Pop Rocks: Dear John...Cusack

You used to be cool, John Cusack.

We first noticed it in the 1980s, when "cool" didn't have a lot of meaning. People used the word in connection with Jan Hammer, the Go-Bots, and Kirk Cameron, which should give you an idea how lost we really were. But somehow you dodged the pitfalls of The Breakfast Club and St. Elmo's Fire to appear in some of the best and most beloved movies of that era. Yes, there was also Hot Pursuit and Grandview, USA, but Better Off Dead, Eight Men Out, and Say Anything are as solid a resume as any from that decade.

You started the `90s off strong (with The Grifters) and continued a decent run on up until 1997. That year you made Grosse Pointe Blank, a movie very near to my heart, and also a Jerry Bruckheimer atrocity called Con Air. It seemed surprising, but also perfectly understandable. Toiling away at smaller, quirkier films for the better part of two decades, you were due a "paycheck" movie. And if, as you said, starring in a mindless action film would free you up to continue making those smaller, more intimate movies like Max, who would begrduge you?

Somewhere down the road, however, you either went deep into debt betting on monkey knife fights or decided you needed a few walk-in humidors, because the movies you've made lately have been -- not to put too fine a point on it -- craptastic. Your fans have been subjected to an rising tide of cookie-cutter rom-coms and brainless explodoganzas and for what? The cloying Martian Child? The ham-handed War, Inc.?

And now comes 2012, which looks like the single goofiest piece of crap to hit big screens since...well, Independence Day (both directed by Roland Emmerich, after all). I mean the trailer shows the White House getting destroyed. By an aircraft carrier. On a tidal wave. There better be a Tapeheads sequel coming out really damn soon.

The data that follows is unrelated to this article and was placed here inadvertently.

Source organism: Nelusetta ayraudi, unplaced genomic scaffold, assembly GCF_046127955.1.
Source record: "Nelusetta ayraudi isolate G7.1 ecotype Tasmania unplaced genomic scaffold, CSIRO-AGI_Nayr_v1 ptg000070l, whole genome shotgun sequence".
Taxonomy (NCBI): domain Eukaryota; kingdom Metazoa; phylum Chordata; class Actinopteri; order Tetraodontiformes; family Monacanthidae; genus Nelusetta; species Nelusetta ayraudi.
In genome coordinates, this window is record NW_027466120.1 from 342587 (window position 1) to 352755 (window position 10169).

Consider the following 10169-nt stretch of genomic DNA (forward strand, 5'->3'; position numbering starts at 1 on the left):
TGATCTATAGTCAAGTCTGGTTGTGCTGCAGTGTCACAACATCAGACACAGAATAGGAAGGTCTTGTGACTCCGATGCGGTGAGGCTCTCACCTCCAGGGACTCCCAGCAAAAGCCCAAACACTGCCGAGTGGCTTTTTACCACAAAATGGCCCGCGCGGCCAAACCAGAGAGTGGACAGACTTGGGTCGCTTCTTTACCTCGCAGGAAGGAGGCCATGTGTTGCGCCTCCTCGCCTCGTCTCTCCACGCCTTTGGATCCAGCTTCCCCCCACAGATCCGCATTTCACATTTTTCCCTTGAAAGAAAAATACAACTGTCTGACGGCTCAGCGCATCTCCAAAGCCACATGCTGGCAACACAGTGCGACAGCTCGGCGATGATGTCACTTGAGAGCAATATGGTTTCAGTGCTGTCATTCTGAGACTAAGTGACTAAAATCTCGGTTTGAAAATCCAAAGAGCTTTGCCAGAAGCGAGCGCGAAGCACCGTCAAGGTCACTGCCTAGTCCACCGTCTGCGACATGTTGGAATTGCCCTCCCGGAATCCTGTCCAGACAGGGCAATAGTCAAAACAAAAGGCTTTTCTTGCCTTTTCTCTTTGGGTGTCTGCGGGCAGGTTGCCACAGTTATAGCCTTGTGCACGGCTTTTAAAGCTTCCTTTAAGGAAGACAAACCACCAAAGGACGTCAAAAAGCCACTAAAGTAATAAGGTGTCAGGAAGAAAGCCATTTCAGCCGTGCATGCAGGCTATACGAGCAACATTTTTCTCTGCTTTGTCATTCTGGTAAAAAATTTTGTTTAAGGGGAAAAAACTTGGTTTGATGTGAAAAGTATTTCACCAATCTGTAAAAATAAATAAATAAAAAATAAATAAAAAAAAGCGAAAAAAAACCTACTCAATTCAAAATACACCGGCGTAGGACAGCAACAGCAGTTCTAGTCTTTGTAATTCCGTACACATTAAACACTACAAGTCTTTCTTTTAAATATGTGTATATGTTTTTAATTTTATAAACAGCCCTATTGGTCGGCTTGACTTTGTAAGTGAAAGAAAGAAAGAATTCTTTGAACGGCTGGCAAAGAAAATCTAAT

In case you think I'm being overly harsh, here's a representative sample of your recent work.

Must Love Dogs (2005)
Diane Lane's presence in this makes some sense, as it's a lot harder for women to land romantic leading roles as they get older (Lane was 40 at the time). As for Cusack, I think it's probably time to start wearing t-shirts of bands that could actually use the publicity. And three-quarters of the Ramones are dead, anyway.

Serendipity (2001)
2001 wasn't a good year for America, or for Cusack. This was the second brainless romantic comedy he'd star in, though it's difficult to measure which one makes your teeth grind more. Serendipity may win thanks to the premise that Lloyd Dobler would ever allow some bratty English tart to play mind games with him.

Con Air (1997)
To be fair, Cusack actually seems to be embarrassed to be involved in this. Unfortunately this is also probably when he started taking career advice from Nicolas Cage.

America's Sweethearts (2001)

What if Rob and Charlie from High Fidelity got married? And famous? And mind-bogglingly annoying? Matters aren't helped by the presence of Billy Crystal and Julia Roberts, two of the most excruciating actors to ever mug their way through a scene.

Identity (2003)

To its credit, not many movies manage to rip off Agatha Christie and The Hitcher all in the span of 90 minutes. And I understand the big twist at the end is hard to see coming...if you're that guy with the claws in his eyes on the cover of the Scorpions' Blackout album.

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